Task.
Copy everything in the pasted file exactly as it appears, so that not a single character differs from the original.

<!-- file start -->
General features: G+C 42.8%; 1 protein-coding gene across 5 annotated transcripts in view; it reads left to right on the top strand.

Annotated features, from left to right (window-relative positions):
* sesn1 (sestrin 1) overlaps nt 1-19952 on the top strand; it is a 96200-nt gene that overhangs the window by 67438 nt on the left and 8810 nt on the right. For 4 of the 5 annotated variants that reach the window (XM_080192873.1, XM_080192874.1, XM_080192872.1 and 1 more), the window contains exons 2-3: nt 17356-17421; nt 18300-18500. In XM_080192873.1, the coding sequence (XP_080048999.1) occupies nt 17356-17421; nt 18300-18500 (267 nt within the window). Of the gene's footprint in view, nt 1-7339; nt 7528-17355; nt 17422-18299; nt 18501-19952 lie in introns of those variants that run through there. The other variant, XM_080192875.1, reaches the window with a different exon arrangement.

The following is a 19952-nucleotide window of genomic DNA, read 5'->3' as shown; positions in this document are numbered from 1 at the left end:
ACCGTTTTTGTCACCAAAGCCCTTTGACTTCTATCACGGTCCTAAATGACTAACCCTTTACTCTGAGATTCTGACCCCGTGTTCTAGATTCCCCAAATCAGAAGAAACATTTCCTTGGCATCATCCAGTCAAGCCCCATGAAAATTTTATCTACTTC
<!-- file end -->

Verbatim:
General features: G+C 42.8%; 1 protein-coding gene across 5 annotated transcripts in view; it reads left to right on the top strand.

Annotated features, from left to right (window-relative positions):
* sesn1 (sestrin 1) overlaps nt 1-19952 on the top strand; it is a 96200-nt gene that overhangs the window by 67438 nt on the left and 8810 nt on the right. For 4 of the 5 annotated variants that reach the window (XM_080192873.1, XM_080192874.1, XM_080192872.1 and 1 more), the window contains exons 2-3: nt 17356-17421; nt 18300-18500. In XM_080192873.1, the coding sequence (XP_080048999.1) occupies nt 17356-17421; nt 18300-18500 (267 nt within the window). Of the gene's footprint in view, nt 1-7339; nt 7528-17355; nt 17422-18299; nt 18501-19952 lie in introns of those variants that run through there. The other variant, XM_080192875.1, reaches the window with a different exon arrangement.

The following is a 19952-nucleotide window of genomic DNA, read 5'->3' as shown; positions in this document are numbered from 1 at the left end:
ACCGTTTTTGTCACCAAAGCCCTTTGACTTCTATCACGGTCCTAAATGACTAACCCTTTACTCTGAGATTCTGACCCCGTGTTCTAGATTCCCCAAATCAGAAGAAACATTTCCTTGGCATCATCCAGTCAAGCCCCATGAAAATTTTATCTACTTC